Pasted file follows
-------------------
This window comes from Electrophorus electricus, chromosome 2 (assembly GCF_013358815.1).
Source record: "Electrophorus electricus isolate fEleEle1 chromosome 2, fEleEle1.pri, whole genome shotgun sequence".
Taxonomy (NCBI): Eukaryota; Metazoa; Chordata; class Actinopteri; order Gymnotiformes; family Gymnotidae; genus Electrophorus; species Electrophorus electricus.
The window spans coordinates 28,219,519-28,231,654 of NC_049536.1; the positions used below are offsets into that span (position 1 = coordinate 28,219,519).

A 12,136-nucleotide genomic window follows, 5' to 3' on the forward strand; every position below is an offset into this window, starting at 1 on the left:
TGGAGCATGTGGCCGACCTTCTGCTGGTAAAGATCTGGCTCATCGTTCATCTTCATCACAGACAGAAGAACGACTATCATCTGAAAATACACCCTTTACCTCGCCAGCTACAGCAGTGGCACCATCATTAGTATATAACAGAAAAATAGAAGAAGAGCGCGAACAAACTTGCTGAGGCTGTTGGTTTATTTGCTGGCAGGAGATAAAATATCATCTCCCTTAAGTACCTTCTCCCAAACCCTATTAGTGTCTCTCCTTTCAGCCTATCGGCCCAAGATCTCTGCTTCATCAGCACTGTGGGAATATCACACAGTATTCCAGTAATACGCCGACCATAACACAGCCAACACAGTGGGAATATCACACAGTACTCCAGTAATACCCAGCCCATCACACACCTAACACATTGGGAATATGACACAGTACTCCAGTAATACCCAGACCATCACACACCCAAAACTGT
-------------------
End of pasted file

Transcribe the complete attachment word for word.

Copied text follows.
This window comes from Electrophorus electricus, chromosome 2 (assembly GCF_013358815.1).
Source record: "Electrophorus electricus isolate fEleEle1 chromosome 2, fEleEle1.pri, whole genome shotgun sequence".
Taxonomy (NCBI): Eukaryota; Metazoa; Chordata; class Actinopteri; order Gymnotiformes; family Gymnotidae; genus Electrophorus; species Electrophorus electricus.
The window spans coordinates 28,219,519-28,231,654 of NC_049536.1; the positions used below are offsets into that span (position 1 = coordinate 28,219,519).

A 12,136-nucleotide genomic window follows, 5' to 3' on the forward strand; every position below is an offset into this window, starting at 1 on the left:
TGGAGCATGTGGCCGACCTTCTGCTGGTAAAGATCTGGCTCATCGTTCATCTTCATCACAGACAGAAGAACGACTATCATCTGAAAATACACCCTTTACCTCGCCAGCTACAGCAGTGGCACCATCATTAGTATATAACAGAAAAATAGAAGAAGAGCGCGAACAAACTTGCTGAGGCTGTTGGTTTATTTGCTGGCAGGAGATAAAATATCATCTCCCTTAAGTACCTTCTCCCAAACCCTATTAGTGTCTCTCCTTTCAGCCTATCGGCCCAAGATCTCTGCTTCATCAGCACTGTGGGAATATCACACAGTATTCCAGTAATACGCCGACCATAACACAGCCAACACAGTGGGAATATCACACAGTACTCCAGTAATACCCAGCCCATCACACACCTAACACATTGGGAATATGACACAGTACTCCAGTAATACCCAGACCATCACACACCCAAAACTGT